AM 760 KFMB - Talk Radio Station - San Diego, CA - Students target colleges in lawsuit over bribery scheme

Students target colleges in lawsuit over bribery scheme

Posted: Updated:
(Doug Engle/Star-Banner via AP). In a September 2016 photo, Yale's women's Head Soccer Coach Rudy Meredith gives a high five to a player after making a great play in a scrimmage, in Frankfort, Ky. According to the federal indictments unsealed Tuesday, ... (Doug Engle/Star-Banner via AP). In a September 2016 photo, Yale's women's Head Soccer Coach Rudy Meredith gives a high five to a player after making a great play in a scrimmage, in Frankfort, Ky. According to the federal indictments unsealed Tuesday, ...
(AP Photo/Rick Taber). In this still image taken from video, actress Felicity Huffman walks towards the door in the lobby of a Los Angeles court after she is released on a $250,000 bond, Tuesday, March 12, 2019. Huffman is among 50 people charged in a ... (AP Photo/Rick Taber). In this still image taken from video, actress Felicity Huffman walks towards the door in the lobby of a Los Angeles court after she is released on a $250,000 bond, Tuesday, March 12, 2019. Huffman is among 50 people charged in a ...
(Photo by Richard Shotwell/Invision/AP, File). FILE - In this Oct. 4, 2017 file photo, actress Lori Loughlin arrives at the 5th annual People Magazine "Ones To Watch" party in Los Angeles. The FBI says Loughlin has been taken into custody in connection... (Photo by Richard Shotwell/Invision/AP, File). FILE - In this Oct. 4, 2017 file photo, actress Lori Loughlin arrives at the 5th annual People Magazine "Ones To Watch" party in Los Angeles. The FBI says Loughlin has been taken into custody in connection...
(Photo by Jordan Strauss/Invision/AP, File). FILE - In this Aug. 13, 2017 file photo, actress Lori Loughlin, center, poses with her daughters Bella, left, and Olivia Jade at the Teen Choice Awards in Los Angeles. The FBI says actress Lori Loughlin has ... (Photo by Jordan Strauss/Invision/AP, File). FILE - In this Aug. 13, 2017 file photo, actress Lori Loughlin, center, poses with her daughters Bella, left, and Olivia Jade at the Teen Choice Awards in Los Angeles. The FBI says actress Lori Loughlin has ...
  • NationalMore>>

  • Books on slavery, prison system win literary prizes

    Books on slavery, prison system win literary prizes

    Wednesday, March 20 2019 6:11 AM EDT2019-03-20 10:11:03 GMT
    Wednesday, March 20 2019 1:51 PM EDT2019-03-20 17:51:37 GMT
    Books on slavery, the prison system and the Harlem Renaissance are among this year's winners of Lukas prizes.More >>
    Books on slavery, the prison system and the Harlem Renaissance are among this year's winners of Lukas prizes.More >>
  • Fed's likely message: No increase in loan rates anytime soon

    Fed's likely message: No increase in loan rates anytime soon

    Wednesday, March 20 2019 12:31 AM EDT2019-03-20 04:31:15 GMT
    Wednesday, March 20 2019 1:51 PM EDT2019-03-20 17:51:22 GMT
    (AP Photo/Kevin Wolf, File). FILE- In this Feb. 26, 2019, file photo Federal Reserve Chairman Jerome Powell testifies before the Senate Banking, Housing and Urban Affairs Committee on monetary policy on Capitol Hill in Washington. On Wednesday, March 2...(AP Photo/Kevin Wolf, File). FILE- In this Feb. 26, 2019, file photo Federal Reserve Chairman Jerome Powell testifies before the Senate Banking, Housing and Urban Affairs Committee on monetary policy on Capitol Hill in Washington. On Wednesday, March 2...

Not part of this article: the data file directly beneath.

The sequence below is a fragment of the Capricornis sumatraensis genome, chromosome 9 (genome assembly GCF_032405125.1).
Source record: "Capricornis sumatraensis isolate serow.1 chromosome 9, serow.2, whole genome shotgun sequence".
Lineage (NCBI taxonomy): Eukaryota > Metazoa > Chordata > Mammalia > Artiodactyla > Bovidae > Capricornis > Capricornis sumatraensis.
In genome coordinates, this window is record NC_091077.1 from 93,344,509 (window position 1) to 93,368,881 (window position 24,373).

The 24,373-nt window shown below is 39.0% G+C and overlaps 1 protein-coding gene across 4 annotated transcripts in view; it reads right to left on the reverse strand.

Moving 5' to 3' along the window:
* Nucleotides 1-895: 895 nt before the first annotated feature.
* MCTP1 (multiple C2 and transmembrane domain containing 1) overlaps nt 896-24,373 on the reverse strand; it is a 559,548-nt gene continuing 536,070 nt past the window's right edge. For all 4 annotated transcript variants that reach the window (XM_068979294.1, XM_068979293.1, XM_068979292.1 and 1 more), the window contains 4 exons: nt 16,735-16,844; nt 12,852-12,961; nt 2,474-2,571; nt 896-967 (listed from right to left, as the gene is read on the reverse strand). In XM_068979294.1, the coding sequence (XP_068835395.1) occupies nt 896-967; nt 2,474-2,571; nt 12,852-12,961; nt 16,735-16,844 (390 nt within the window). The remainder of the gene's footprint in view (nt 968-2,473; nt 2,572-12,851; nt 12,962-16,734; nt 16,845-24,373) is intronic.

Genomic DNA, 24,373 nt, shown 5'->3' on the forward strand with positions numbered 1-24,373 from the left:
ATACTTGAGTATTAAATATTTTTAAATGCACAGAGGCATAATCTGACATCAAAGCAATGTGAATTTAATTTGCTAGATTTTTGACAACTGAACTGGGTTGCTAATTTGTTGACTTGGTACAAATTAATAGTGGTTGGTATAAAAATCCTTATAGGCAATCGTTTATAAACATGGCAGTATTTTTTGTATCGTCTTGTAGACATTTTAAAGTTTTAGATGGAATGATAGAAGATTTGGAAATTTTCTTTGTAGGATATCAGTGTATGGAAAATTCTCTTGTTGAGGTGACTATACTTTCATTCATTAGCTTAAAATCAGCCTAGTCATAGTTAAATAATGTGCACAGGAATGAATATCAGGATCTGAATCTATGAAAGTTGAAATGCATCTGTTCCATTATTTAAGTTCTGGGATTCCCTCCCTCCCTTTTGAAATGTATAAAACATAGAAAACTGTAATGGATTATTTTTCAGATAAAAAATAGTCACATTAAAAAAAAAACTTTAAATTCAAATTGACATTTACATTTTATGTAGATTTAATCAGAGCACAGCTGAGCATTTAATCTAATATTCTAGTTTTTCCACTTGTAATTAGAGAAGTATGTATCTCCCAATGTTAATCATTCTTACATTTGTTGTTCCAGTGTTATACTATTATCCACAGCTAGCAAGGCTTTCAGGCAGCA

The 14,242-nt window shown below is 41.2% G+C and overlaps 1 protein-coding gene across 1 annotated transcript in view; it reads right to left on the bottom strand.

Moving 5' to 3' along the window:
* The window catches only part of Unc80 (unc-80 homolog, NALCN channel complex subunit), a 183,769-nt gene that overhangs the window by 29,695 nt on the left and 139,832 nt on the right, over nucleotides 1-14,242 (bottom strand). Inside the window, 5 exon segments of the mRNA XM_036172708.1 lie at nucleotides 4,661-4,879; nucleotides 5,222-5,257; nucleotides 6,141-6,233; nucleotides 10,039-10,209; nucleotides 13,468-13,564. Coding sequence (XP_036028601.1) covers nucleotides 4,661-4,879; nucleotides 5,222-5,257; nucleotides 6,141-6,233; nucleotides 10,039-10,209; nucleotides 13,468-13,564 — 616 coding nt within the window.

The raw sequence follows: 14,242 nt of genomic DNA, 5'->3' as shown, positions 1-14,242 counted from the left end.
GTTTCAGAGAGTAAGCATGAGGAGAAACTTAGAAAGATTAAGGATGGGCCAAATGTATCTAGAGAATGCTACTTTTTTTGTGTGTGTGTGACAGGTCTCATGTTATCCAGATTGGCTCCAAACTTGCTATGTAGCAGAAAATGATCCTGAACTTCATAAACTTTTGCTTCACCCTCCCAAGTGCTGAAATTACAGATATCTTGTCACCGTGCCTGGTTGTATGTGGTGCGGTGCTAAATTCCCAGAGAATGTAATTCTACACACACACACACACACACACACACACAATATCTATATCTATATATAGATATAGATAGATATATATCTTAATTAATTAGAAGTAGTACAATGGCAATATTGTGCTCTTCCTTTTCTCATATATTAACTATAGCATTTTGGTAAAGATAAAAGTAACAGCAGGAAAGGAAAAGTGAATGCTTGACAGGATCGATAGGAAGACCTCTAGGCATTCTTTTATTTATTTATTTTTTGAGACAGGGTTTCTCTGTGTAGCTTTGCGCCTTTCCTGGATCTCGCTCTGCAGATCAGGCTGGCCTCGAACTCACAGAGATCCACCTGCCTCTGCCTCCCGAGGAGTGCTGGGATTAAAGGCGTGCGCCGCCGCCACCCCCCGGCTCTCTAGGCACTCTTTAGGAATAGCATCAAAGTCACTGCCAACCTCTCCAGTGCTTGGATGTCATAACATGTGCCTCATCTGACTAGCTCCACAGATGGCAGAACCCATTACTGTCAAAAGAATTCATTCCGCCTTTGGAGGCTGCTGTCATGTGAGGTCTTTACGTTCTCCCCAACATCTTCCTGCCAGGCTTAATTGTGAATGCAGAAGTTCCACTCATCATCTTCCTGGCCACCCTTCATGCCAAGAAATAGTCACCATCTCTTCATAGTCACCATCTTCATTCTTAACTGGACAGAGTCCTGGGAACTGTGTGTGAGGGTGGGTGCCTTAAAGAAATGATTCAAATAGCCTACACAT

(AP Photo/Kevin Wolf, File). FILE- In this Feb. 26, 2019, file photo Federal Reserve Chairman Jerome Powell testifies before the Senate Banking, Housing and Urban Affairs Committee on monetary policy on Capitol Hill in Washington. On Wednesday, March 2...(AP Photo/Kevin Wolf, File). FILE- In this Feb. 26, 2019, file photo Federal Reserve Chairman Jerome Powell testifies before the Senate Banking, Housing and Urban Affairs Committee on monetary policy on Capitol Hill in Washington. On Wednesday, March 2...
    Fed is likely to stay 'patient' and scale back its forecast for rate hikes this year.More >>
    Fed is likely to stay 'patient' and scale back its forecast for rate hikes this year.More >>
  • Lawsuit: Harvard 'shamelessly' profits from photos of slaves

    Lawsuit: Harvard 'shamelessly' profits from photos of slaves

    Wednesday, March 20 2019 10:31 AM EDT2019-03-20 14:31:14 GMT
    Wednesday, March 20 2019 1:41 PM EDT2019-03-20 17:41:35 GMT
    (John Shishmanian/The Norwich Bulletin via AP). In this July 17, 2018, photo, Tamara Lanier holds an 1850 photograph of Renty, a South Carolina slave who Lanier said is her family's patriarch, at her home in Norwich, Conn. The portrait was commissioned...(John Shishmanian/The Norwich Bulletin via AP). In this July 17, 2018, photo, Tamara Lanier holds an 1850 photograph of Renty, a South Carolina slave who Lanier said is her family's patriarch, at her home in Norwich, Conn. The portrait was commissioned...
    (John Shishmanian/The Norwich Bulletin via AP). In this July 17, 2018, photo, Tamara Lanier holds an 1850 photograph of Renty, a South Carolina slave who Lanier said is her family's patriarch, at her home in Norwich, Conn. The portrait was commissioned...(John Shishmanian/The Norwich Bulletin via AP). In this July 17, 2018, photo, Tamara Lanier holds an 1850 photograph of Renty, a South Carolina slave who Lanier said is her family's patriarch, at her home in Norwich, Conn. The portrait was commissioned...
    A Connecticut woman says Harvard University has "shamelessly" turned a profit from photos of two 19th century slaves she says are her ancestors.More >>